SMX-West-2013-headshot3Hi, I’m Pamela Parker. I’ve been involved in the internet marketing and social media world  – as a journalist, as a writer, or as an employee of a media business start-up helping independent publishers and world-class marketers — for more than 10 years.

Before there were blogs, beginning back in 1995, I developed a hand-coded Web site (now lost to the sands of time) where I published poetry, essays and art.



Here are some excerpts of what I’m writing about at The River, my media & marketing blog.



I’d share my own advice, but one of my panelists for the upcoming West show has already encapsulated it all so well in his post: How I Got Accepted To Speak At SMX West 2015. Best of luck in all of your speaking endeavors! The post How To Get Accepted To Speak at an SMX Event appeared first on The River. [...]
Thu, Jan 15, 2015
Source: The River
This morning, I caught up on the news by reading about the recent terrible accident in Glasgow that took six lives. Most headlines I saw referred to it as the “Glasgow Bin Lorry Crash.” Here, we’d call it the “Garbage Truck Crash.” Sad as the incident was, It got me thinking about a less-tragic cultural phenomenon that I’ve been observing for some time. When I was a kid, I wouldn’t have had any idea what a “Bin Lorry” was. I remember having to look up words like “treacle” after I’d come across them in books. And books were nearly the only places I ran across such words. I met an exchange student from Australia in high school and was fascinated by slang he taught me like saying “no worries” rather than “you’re welcome” or “not a problem.” I also remember being confused about the term “mince” or “mince meat” — I thought I’d figured out that “mince” was what we termed “hamburger meat” or “ground beef,” but then I heard about a “mince pie” or a “mincemeat pie,” which sounded like dessert to me. And speaking of dessert, that Pink Floyd song that asked “how can you have any pudding if you [...]
Tue, Dec 23, 2014
Source: The River
Because content marketing is growing in importance and sophistication, it’s tempting to think of it as something new. But, just like Social Media Marketing is an extension of Word-of-Mouth marketing, content marketing has been around forever. My favorite example is something people likely see every day as they’re commuting back and forth to work — the ubiquitous electronic sign, usually appearing at bank branches, that gives us the time, temperature, date, and, in our community, a listing of local events. That’s content marketing at its best, providing essential utility. We don’t even notice it as such anymore, we take it so much for granted. Yet it still serves its purpose of positioning the bank as a reliable and helpful pillar of the community. I ran across another example of old-skool content marketing while going through my mother’s recipe box the other day. A realtor back in the day provided homemakers with recipes on index cards, with a watermark featuring the brand and the Better Homes and Gardens logo (was this the distribution method, maybe?). The individual realtor’s name and phone number (note no area code) appears on the back. Love it. The post Old-Skool Content Marketing appeared first on The River. [...]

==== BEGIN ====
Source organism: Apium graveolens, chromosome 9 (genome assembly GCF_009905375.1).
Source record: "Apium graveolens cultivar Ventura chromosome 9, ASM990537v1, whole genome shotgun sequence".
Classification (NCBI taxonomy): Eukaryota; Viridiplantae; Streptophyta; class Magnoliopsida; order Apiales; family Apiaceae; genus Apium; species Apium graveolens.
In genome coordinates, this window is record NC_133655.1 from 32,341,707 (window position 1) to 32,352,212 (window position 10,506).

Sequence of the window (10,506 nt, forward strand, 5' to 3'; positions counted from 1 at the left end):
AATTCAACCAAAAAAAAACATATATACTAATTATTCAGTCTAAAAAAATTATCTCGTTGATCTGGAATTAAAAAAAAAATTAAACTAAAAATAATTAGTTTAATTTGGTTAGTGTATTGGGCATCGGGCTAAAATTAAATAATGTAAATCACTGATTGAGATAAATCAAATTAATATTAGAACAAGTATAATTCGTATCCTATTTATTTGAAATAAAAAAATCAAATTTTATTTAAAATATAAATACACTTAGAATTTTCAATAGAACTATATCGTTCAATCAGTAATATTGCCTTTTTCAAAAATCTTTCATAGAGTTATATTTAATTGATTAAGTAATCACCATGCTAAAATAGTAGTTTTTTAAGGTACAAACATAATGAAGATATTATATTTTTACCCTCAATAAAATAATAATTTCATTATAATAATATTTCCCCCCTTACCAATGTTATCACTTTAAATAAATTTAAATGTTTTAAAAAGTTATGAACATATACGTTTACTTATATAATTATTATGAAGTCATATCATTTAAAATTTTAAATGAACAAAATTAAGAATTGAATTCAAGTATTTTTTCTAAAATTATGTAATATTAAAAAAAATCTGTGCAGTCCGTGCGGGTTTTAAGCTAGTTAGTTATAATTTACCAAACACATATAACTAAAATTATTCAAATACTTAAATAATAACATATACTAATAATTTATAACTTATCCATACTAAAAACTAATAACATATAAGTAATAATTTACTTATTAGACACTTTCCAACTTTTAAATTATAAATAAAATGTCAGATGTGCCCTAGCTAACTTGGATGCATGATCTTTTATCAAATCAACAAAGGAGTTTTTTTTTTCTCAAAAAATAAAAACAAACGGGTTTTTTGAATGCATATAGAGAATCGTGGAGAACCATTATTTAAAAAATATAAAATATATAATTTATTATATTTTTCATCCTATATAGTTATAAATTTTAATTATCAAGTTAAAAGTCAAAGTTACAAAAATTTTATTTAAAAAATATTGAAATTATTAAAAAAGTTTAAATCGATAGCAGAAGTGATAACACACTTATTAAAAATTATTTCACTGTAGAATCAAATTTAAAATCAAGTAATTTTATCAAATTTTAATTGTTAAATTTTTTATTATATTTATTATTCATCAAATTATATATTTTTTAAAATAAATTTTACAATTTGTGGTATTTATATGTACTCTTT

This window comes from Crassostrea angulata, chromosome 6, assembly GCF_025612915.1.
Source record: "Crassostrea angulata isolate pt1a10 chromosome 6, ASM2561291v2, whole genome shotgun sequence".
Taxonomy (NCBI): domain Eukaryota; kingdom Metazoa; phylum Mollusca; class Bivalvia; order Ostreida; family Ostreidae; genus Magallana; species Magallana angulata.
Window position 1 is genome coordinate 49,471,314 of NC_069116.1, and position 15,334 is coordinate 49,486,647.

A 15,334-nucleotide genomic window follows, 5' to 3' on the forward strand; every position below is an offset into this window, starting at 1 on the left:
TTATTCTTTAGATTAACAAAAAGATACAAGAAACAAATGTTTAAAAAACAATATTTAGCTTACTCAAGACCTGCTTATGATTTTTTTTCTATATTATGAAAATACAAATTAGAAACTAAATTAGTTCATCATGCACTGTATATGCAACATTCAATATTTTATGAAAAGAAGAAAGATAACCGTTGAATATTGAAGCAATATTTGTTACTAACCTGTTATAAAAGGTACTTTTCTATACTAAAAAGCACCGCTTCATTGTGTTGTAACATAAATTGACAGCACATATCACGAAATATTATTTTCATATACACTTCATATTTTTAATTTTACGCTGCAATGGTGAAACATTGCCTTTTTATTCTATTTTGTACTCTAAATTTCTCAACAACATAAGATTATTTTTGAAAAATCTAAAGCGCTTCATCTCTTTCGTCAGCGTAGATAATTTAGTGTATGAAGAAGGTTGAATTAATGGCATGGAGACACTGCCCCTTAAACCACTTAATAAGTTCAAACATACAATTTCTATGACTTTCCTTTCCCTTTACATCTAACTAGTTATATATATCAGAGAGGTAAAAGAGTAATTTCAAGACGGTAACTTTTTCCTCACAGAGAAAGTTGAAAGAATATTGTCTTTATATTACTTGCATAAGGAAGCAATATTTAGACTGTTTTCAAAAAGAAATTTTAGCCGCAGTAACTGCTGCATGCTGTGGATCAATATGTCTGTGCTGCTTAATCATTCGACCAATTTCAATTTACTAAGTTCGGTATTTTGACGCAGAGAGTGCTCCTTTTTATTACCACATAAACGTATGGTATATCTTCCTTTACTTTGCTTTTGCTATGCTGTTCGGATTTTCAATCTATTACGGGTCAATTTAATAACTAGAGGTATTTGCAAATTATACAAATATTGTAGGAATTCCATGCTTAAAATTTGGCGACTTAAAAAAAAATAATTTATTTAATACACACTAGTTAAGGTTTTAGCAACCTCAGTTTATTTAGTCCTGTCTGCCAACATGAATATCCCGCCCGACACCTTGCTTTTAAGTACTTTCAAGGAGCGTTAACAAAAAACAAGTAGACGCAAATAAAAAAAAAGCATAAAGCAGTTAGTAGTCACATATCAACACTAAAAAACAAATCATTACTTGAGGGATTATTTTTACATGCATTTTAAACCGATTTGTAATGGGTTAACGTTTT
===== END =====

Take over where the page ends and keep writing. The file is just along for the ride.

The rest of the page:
Thu, Dec 11, 2014
Source: The River
I’m in the process of editing a piece that’s focused on APIs — that’s application program interfaces, of course. Along the way, I thought I recalled having written something about APIs back in my ClickZ days. Here’s what I uncovered… Back in February of 2004 (more than 10 years ago, folks), I wrote a piece called Web Services: RSS On Steroids. At that point, I guess the term and acronym API hadn’t become popular, so I referred to them as Web Services: Web services is really just a way of exchanging information over the Internet. Instead of using browsers, it allows applications to talk to one another directly using open standard technologies such as XML, SOAP, WSDL, and UDDI. What can you do with this type of information exchange? The possibilities seem as infinite as your imagination. And then, two years later, I patted myself on the back for my prescience with a follow-up piece called Attack of the APIs: (I am a complete dork, I know…) Over the past few months, we’ve seen some compelling uses of these APIs for marketing-related mashups. ClickZ columnist Ian Schafer‘s agency put together a mash-up with Google Maps that let fans of HBO’s The Sopranos re-visit some of the places and [...]
Wed, Nov 19, 2014
Source: The River